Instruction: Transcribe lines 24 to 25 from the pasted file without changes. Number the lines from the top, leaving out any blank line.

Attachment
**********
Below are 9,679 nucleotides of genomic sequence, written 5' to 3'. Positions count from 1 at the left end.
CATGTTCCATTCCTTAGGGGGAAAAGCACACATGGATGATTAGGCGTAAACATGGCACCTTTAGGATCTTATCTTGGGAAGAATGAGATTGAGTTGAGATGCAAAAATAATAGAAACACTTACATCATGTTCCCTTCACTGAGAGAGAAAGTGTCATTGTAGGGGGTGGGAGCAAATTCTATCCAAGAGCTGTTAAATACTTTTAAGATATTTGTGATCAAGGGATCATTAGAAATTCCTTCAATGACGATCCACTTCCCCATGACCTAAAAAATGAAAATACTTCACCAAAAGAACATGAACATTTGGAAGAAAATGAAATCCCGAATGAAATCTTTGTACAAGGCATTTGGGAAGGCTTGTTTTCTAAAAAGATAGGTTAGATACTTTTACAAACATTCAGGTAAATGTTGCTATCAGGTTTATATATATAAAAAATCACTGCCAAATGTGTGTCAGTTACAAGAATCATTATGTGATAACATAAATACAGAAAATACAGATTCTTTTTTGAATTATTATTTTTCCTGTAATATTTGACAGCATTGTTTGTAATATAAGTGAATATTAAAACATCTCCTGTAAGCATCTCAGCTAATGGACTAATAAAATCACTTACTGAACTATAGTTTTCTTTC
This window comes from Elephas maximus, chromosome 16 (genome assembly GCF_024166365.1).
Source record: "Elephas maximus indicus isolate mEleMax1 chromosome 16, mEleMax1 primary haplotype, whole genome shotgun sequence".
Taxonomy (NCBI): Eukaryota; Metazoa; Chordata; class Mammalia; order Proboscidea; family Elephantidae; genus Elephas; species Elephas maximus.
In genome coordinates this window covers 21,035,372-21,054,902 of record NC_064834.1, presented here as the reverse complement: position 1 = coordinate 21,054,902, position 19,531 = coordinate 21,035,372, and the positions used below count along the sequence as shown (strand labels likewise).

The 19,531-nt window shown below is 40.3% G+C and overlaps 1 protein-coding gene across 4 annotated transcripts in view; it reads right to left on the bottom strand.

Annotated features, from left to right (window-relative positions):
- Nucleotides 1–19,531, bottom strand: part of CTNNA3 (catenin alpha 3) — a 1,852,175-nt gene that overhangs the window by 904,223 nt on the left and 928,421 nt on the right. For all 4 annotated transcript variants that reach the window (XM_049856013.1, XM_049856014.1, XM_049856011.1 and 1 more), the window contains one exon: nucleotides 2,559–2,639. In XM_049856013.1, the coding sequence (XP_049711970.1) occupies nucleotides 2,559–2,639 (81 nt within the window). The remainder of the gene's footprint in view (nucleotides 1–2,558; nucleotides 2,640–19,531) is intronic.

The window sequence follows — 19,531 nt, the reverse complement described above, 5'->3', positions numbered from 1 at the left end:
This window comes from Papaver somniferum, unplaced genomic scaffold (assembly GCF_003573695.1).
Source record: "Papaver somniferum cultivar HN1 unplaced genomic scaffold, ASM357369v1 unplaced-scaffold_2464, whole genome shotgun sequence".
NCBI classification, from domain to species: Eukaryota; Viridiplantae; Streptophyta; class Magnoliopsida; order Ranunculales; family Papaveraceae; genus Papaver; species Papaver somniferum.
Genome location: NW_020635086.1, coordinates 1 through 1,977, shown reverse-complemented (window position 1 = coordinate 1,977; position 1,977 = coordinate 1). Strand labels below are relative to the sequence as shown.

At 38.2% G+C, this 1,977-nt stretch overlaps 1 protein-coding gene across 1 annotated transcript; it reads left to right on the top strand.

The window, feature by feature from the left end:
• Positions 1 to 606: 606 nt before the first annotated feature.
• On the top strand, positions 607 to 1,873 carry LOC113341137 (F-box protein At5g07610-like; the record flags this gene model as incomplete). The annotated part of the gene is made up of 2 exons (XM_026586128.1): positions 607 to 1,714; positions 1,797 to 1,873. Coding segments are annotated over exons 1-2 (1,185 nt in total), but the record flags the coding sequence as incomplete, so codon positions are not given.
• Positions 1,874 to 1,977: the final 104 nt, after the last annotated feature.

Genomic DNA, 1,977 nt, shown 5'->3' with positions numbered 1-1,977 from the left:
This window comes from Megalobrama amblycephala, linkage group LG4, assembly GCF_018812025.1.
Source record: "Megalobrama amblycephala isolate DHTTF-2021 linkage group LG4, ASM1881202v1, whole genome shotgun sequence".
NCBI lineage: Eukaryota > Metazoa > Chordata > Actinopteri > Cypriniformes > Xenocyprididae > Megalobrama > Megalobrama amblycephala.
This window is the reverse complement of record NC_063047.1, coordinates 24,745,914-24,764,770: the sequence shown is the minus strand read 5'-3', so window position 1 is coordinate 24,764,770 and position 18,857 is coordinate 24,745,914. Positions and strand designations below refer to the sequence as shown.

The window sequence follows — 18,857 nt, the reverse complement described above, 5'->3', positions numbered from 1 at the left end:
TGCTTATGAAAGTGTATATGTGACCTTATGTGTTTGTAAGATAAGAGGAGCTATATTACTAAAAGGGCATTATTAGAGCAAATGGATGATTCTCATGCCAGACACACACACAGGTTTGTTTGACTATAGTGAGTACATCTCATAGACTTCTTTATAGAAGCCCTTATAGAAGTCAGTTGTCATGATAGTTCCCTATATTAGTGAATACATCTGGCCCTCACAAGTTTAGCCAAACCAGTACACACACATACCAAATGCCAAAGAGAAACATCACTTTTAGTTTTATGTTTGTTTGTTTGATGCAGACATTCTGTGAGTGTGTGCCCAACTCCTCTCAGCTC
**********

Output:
This window is the reverse complement of record NC_063047.1, coordinates 24,745,914-24,764,770: the sequence shown is the minus strand read 5'-3', so window position 1 is coordinate 24,764,770 and position 18,857 is coordinate 24,745,914. Positions and strand designations below refer to the sequence as shown.

The window sequence follows — 18,857 nt, the reverse complement described above, 5'->3', positions numbered from 1 at the left end: